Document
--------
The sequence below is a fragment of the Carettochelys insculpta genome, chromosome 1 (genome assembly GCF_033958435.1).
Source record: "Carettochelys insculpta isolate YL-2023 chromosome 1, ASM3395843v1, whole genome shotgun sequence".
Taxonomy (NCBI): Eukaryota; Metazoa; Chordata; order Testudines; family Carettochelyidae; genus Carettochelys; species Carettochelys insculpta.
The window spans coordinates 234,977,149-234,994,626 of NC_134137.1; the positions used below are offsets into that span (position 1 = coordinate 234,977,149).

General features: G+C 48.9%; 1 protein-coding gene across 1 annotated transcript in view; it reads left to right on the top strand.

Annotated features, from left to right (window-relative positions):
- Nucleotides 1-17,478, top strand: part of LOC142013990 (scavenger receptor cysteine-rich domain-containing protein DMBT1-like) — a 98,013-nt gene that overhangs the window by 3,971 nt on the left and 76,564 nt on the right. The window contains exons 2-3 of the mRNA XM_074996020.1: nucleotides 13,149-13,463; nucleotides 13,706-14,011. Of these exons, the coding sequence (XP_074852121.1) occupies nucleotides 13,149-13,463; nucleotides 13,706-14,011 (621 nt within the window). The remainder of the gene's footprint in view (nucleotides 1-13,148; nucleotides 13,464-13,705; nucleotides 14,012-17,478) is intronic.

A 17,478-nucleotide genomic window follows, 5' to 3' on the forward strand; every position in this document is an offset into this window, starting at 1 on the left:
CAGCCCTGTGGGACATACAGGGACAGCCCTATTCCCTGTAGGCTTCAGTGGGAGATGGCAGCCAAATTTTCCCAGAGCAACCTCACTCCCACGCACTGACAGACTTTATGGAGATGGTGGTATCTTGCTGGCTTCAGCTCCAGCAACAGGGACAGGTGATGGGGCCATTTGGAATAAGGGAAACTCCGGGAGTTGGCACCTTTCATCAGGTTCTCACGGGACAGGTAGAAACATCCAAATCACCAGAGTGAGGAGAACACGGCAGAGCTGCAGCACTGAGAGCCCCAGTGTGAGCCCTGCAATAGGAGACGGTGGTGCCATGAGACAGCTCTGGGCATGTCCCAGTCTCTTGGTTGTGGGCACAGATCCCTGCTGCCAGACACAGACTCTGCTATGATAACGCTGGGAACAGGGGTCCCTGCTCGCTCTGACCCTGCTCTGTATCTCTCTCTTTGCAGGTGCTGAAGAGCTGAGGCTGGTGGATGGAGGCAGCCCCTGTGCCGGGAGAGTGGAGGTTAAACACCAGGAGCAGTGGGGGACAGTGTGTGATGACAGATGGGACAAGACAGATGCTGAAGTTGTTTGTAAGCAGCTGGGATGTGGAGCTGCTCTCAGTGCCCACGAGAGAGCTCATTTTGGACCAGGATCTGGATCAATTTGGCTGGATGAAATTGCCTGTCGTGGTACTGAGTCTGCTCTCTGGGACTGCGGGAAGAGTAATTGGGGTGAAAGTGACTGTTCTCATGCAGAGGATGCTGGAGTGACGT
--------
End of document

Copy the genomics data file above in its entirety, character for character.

The sequence below is a fragment of the Carettochelys insculpta genome, chromosome 1 (genome assembly GCF_033958435.1).
Source record: "Carettochelys insculpta isolate YL-2023 chromosome 1, ASM3395843v1, whole genome shotgun sequence".
Taxonomy (NCBI): Eukaryota; Metazoa; Chordata; order Testudines; family Carettochelyidae; genus Carettochelys; species Carettochelys insculpta.
The window spans coordinates 234,977,149-234,994,626 of NC_134137.1; the positions used below are offsets into that span (position 1 = coordinate 234,977,149).

General features: G+C 48.9%; 1 protein-coding gene across 1 annotated transcript in view; it reads left to right on the top strand.

Annotated features, from left to right (window-relative positions):
- Nucleotides 1-17,478, top strand: part of LOC142013990 (scavenger receptor cysteine-rich domain-containing protein DMBT1-like) — a 98,013-nt gene that overhangs the window by 3,971 nt on the left and 76,564 nt on the right. The window contains exons 2-3 of the mRNA XM_074996020.1: nucleotides 13,149-13,463; nucleotides 13,706-14,011. Of these exons, the coding sequence (XP_074852121.1) occupies nucleotides 13,149-13,463; nucleotides 13,706-14,011 (621 nt within the window). The remainder of the gene's footprint in view (nucleotides 1-13,148; nucleotides 13,464-13,705; nucleotides 14,012-17,478) is intronic.

A 17,478-nucleotide genomic window follows, 5' to 3' on the forward strand; every position in this document is an offset into this window, starting at 1 on the left:
CAGCCCTGTGGGACATACAGGGACAGCCCTATTCCCTGTAGGCTTCAGTGGGAGATGGCAGCCAAATTTTCCCAGAGCAACCTCACTCCCACGCACTGACAGACTTTATGGAGATGGTGGTATCTTGCTGGCTTCAGCTCCAGCAACAGGGACAGGTGATGGGGCCATTTGGAATAAGGGAAACTCCGGGAGTTGGCACCTTTCATCAGGTTCTCACGGGACAGGTAGAAACATCCAAATCACCAGAGTGAGGAGAACACGGCAGAGCTGCAGCACTGAGAGCCCCAGTGTGAGCCCTGCAATAGGAGACGGTGGTGCCATGAGACAGCTCTGGGCATGTCCCAGTCTCTTGGTTGTGGGCACAGATCCCTGCTGCCAGACACAGACTCTGCTATGATAACGCTGGGAACAGGGGTCCCTGCTCGCTCTGACCCTGCTCTGTATCTCTCTCTTTGCAGGTGCTGAAGAGCTGAGGCTGGTGGATGGAGGCAGCCCCTGTGCCGGGAGAGTGGAGGTTAAACACCAGGAGCAGTGGGGGACAGTGTGTGATGACAGATGGGACAAGACAGATGCTGAAGTTGTTTGTAAGCAGCTGGGATGTGGAGCTGCTCTCAGTGCCCACGAGAGAGCTCATTTTGGACCAGGATCTGGATCAATTTGGCTGGATGAAATTGCCTGTCGTGGTACTGAGTCTGCTCTCTGGGACTGCGGGAAGAGTAATTGGGGTGAAAGTGACTGTTCTCATGCAGAGGATGCTGGAGTGACGT